Book Reviews

Saint-John Perse : The Nobel winner, 1960?

John Holten


To read poetry for me (Saint-John Perse) is like going for a walk in the woods (here it’s a jungle), breath good air (here it’s a little smelly and sweaty) take a bath in the sea (while here it’s greasy and hot and infested).
—183, La Mausolée des Amants, Journal 1976 - 1998
          Hervé Guibert

With the announcement of the Nobel Price for Literature comes the usual cries of surprise, accusations of bias or diagnoses of the Swedish Academy being but purblind, all from commentators whom today, like everyone else, are all so very familiar with the strange, slightly inane, culture of prize-giving. 2008 will be remembered for, amongst other things, Horace Engdahl’s (permanent secretary of the Nobel prize jury) statement that US literature is "too isolated, too insular. They don't translate enough and don't really participate in the big dialogue of literature ...That ignorance is restraining." And that just one week later, France and Europe – ‘still the centre of the literary world’ according to Engdahl – took the coveted prize with Jean Marie La Clézio being awarded winner.
It had been a while for the French, the last time in 1985 with the novelist Clause Simon, a writer of concrete novels, total in their literariness and without doubt a deserved winner.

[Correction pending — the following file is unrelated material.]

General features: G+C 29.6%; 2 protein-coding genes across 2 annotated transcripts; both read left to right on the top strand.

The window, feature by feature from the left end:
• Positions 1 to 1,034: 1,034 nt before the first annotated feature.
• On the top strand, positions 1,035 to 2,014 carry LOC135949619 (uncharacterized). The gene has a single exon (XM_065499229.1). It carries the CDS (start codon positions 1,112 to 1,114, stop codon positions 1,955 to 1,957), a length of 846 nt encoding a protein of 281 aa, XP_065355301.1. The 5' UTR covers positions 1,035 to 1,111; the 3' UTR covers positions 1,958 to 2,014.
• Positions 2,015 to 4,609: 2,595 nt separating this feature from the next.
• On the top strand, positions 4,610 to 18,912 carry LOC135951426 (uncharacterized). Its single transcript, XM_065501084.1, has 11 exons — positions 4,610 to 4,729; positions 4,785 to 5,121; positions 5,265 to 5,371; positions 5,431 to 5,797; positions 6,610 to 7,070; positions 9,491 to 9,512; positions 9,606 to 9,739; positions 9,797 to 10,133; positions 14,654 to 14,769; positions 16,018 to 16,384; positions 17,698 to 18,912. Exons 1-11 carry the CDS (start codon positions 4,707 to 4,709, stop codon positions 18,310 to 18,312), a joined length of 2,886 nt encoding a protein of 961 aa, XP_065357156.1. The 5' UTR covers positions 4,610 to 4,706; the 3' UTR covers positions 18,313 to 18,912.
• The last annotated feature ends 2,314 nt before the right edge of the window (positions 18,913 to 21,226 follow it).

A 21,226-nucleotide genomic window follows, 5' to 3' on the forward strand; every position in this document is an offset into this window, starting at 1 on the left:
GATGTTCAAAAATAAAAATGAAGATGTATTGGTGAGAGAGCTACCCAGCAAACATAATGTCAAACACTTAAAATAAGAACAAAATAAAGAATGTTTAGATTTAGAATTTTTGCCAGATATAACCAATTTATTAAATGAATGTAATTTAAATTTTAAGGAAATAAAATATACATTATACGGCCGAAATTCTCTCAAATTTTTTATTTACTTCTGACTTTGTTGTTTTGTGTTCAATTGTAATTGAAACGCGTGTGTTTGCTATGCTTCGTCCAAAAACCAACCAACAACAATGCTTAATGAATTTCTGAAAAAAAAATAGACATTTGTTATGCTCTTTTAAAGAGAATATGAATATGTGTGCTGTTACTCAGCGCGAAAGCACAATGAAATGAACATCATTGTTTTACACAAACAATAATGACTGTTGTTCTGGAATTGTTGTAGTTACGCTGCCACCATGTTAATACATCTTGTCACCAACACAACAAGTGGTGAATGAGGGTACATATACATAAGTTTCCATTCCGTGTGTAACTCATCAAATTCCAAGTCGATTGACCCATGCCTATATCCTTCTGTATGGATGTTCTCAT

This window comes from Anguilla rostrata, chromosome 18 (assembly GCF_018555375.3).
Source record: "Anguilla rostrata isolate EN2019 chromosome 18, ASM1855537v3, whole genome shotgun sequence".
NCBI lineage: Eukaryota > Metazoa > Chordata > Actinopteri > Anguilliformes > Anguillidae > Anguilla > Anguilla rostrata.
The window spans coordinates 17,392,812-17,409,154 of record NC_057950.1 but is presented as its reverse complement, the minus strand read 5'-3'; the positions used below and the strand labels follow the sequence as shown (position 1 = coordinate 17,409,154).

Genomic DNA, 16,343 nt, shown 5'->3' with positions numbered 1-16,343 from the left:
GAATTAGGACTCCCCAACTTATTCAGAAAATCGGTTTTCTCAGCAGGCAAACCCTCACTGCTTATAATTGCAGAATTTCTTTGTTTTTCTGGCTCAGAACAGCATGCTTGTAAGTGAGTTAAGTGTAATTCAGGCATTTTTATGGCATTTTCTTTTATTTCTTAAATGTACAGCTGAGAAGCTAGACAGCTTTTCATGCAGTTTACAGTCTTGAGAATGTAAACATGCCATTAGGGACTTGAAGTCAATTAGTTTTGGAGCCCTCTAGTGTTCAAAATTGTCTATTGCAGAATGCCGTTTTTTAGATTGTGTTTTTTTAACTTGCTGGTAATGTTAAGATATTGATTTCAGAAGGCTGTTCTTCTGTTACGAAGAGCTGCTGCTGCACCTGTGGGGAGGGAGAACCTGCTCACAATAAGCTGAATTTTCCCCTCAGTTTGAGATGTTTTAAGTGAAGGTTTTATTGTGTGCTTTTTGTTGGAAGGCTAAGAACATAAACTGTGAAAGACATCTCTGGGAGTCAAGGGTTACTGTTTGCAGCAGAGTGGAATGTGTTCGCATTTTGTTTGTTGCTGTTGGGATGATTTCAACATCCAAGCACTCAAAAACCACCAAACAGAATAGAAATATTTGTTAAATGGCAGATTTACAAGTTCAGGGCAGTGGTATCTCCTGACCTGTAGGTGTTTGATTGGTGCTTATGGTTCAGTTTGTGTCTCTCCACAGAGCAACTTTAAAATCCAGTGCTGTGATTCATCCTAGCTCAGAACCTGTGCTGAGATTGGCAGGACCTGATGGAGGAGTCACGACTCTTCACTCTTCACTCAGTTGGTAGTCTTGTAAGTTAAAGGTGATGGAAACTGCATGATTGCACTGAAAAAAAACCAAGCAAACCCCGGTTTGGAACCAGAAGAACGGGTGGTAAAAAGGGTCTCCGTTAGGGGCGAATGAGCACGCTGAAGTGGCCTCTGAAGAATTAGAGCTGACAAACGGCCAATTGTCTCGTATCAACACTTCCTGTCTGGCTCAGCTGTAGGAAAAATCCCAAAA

It was always the same I suspect: the ‘Anglo-Saxon’ world hubristically wrong-footed whenever a writer working in a language other than English wins; for with the paltry, pathetic amount of translations into English each year there are inevitably few Nobel writers in tongues foreign whose entire oeuvres will have been satisfactorily translated prior to the announcement to give us a proper sense of their work.  Of course winning the prize can help this, as it did recently for Saramago, Pamuk, Jelinek, and as it will undoubtedly do for La Clézio. But not always, it didn’t unfortunately for Simon, whose wide range of novels remain badly represented in translation – our loss.
It was a day or two after the announcement and at a loose end in my rented apartment in Berlin, that I took down off the bookshelf some volumes of poetry left behind by the previous occupant. Two were by a man called Saint-John Perse, whose dark visage, rather sever with sargeant-major moustache, stared out grimly from the nrf-Gallimard paperback cover. They were ‘Amers suivi de Oiseaux’ and ‘Vents suivi de Chronique’. Perusing them their versification struck me immediately, as did the almost prose-like length of the lines and, after some reading, the continuous, epic-length engagement with their subject matter. Then I fell upon, in Amers, toward the anterior: “Poesie, Allucution au banquet Nobel du 10 décembre, 1960.
J’ai accepté, it begins, pour la poésie l’hommage qui lui est ici rendu, et que j’ai hâte de lui restituer.